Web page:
Restaurant Development & Design

WINTER 2014

restaurant development + design is a user-driven resource for restaurant professionals charged with building new locations and remodeling existing units.

Issue link: http://rddmag.epubxp.com/i/452369

Contents of this Issue

Navigation

Page 65 of 75

6 4 • R E S T A U R A N T D E V E L O P M E N T + D E S I G N • W I N T E R 2 0 1 4 Branding Initiatives R estaurant branding initiatives can originate from a variety of areas for countless reasons. If a concept has a large collection of dated assets, meaning older restaurants in need of a refresh, the impetus could come from the operations or real estate team. An economic shift or change in the competitive landscape could prompt the c-suite or marketing group to call for a branding initiative. Regardless as to why a concept launches a branding initiative, compa- nies typically approach such efforts in one of four ways: handling it internally, having the ad agency lead the project, hiring a strategy frm or engaging a multi-disciplinary frm to handle the project from start to fnish. Regardless of which path a concept takes, the project team should weigh a handful of considerations. We caught up with a pair of branding pros, Tre Musco, CEO and chief creative offcer for Tesser, and Brian Shafey, president and chief creative offcer for Chute Gerdeman, who shared their perspectives. Understand the internal team's capabilities and capacity. "We see a lot of success from position- ing developed internally when you have a staff that's got the time to do it. But this is usually not part of someone's typical role and responsibilities," Musco says. "This will take a big chunk of their day, but this can be very successful because they know the brand so well." In the event a company elects to work with an outside partner, such as a strategy frm or a multi-disciplinary agency, Musco encourages choosing one that does work in the same category the restaurant serves to minimize time spent bringing them up-to-speed on your business. "Compared to other retail businesses, restaurants are unique in that they are full-blown manufacturing opera- tions attached to glamorous showrooms," he says. "You have to understand how the manufacturing area works with the customer experience area. Plus, you have food which gets dropped, spilled and splattered. Shoes don't do that." Measure twice, cut once. "Invest good time up front thinking about the project," Musco advises. "The more you understand what you are trying to resolve the better chance of success you have. The more you talk to the consumers, executive team and even the franchisees, the better. All of those different inputs can give you great direction. Anyone can draw you pretty pictures, but what you need is informa- tion that will help you move the needle." Restaurants need to know their customers, including how they think and behave. "How customers choose a restaurant today is fundamentally dif- ferent from how they did it in the past," Shafey says. "They have a lot of tools to use when deciding where to eat out. The key is to be top of mind and any branding exercise should address that." There are a variety of ways to get to know what they are thinking, including customer comment cards, surveys and more. "Branding services companies can help get customer input and dig a little deeper to fnd out what customers' lives are like outside of the restaurant and understanding the competition, includ- ing where the opportunities are. Where customers choose to dine and spend their time is part of their identity." Shafey recommends developing an advisory team of the restaurant's best and most insightful store staff. "Those front- line people know the customer intimately well. Top executives can learn a lot being in direct communication with the people working in their stores," he says. "And the staff has to be a part of the process because they will ultimately personify it at the store level. How they play their roles can make or break a process. Have them review designs, ideas and even con- cepts. It really does make a difference. And they can help get the word out in the organization that something exciting is going to happen and they are happy to be a part of it." Go beyond cosmetics to encapsulate the entire customer experience. By thinking of the branding initiative as something that's only a cosmetic exercise restaurants miss the opportunity to re- connect with their customers. Branding initiatives need to balance form and function in order to achieve the desired impact. "Success comes in the seamless quality of your customers' experience. It starts from the view outside to the tone of your employees' voices to the in-store components," Shafey says. "A lot of res- taurants are designed from an operational standpoint and that can overshadow the experience. Just because you have to keep it clean does not mean you should strip away all of the character." Think long and short term. Using the data collected from custom- ers and staff as the foundation of a plan it's now time to develop a design, which should be leading edge but also have a classic sense of style to ensure a longer life cycle. "The cost of a project depends on how long it will last, and that includes that balance between du- rability and sense of style," Musco says. "We try to encourage people to allow their partners to use the best materials and techniques they can afford. Make the most solid investment you can because if you are busy it gets a lot of wear. You need things that are durable and tasteful." + Consider This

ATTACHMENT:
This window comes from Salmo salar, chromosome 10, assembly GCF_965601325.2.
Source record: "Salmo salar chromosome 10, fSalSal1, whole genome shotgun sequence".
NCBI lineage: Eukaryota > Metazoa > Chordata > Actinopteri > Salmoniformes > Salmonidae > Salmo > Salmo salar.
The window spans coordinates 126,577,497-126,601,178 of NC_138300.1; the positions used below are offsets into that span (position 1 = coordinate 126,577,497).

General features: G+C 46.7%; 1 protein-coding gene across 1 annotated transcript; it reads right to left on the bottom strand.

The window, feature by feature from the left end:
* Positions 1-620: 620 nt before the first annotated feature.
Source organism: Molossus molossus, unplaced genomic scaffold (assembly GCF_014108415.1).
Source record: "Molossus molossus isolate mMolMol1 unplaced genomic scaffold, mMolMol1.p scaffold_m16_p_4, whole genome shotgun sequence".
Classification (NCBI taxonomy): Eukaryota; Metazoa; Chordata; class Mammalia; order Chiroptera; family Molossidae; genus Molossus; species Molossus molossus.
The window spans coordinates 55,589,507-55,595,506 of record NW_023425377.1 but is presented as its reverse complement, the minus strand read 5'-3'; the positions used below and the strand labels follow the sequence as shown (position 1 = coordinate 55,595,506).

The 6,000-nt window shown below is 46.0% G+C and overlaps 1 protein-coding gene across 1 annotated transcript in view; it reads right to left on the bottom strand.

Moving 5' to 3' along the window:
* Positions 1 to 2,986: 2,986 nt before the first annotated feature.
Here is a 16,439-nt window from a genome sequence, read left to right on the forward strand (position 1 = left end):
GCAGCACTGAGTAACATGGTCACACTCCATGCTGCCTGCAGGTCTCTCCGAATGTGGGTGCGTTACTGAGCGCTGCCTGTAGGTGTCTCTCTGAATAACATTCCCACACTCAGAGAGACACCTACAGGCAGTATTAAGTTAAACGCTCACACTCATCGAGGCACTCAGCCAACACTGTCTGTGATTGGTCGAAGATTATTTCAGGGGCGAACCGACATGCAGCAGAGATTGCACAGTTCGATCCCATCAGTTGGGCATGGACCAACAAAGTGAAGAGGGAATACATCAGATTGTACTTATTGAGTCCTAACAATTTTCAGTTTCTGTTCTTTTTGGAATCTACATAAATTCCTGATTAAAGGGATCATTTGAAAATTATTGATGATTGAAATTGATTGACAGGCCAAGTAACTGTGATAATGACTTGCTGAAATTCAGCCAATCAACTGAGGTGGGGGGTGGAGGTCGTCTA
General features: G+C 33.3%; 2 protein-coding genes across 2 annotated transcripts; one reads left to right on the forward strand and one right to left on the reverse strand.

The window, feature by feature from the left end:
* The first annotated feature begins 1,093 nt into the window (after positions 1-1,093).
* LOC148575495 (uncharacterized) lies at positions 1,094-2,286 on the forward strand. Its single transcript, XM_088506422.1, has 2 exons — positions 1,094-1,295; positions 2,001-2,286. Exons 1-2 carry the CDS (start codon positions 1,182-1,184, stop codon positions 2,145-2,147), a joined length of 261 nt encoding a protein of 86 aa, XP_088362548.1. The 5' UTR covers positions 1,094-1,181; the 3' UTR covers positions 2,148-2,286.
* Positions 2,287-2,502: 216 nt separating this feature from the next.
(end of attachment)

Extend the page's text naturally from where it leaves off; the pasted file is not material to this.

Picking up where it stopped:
Articles in this issue

Archives of this issue

view archives of Restaurant Development & Design - WINTER 2014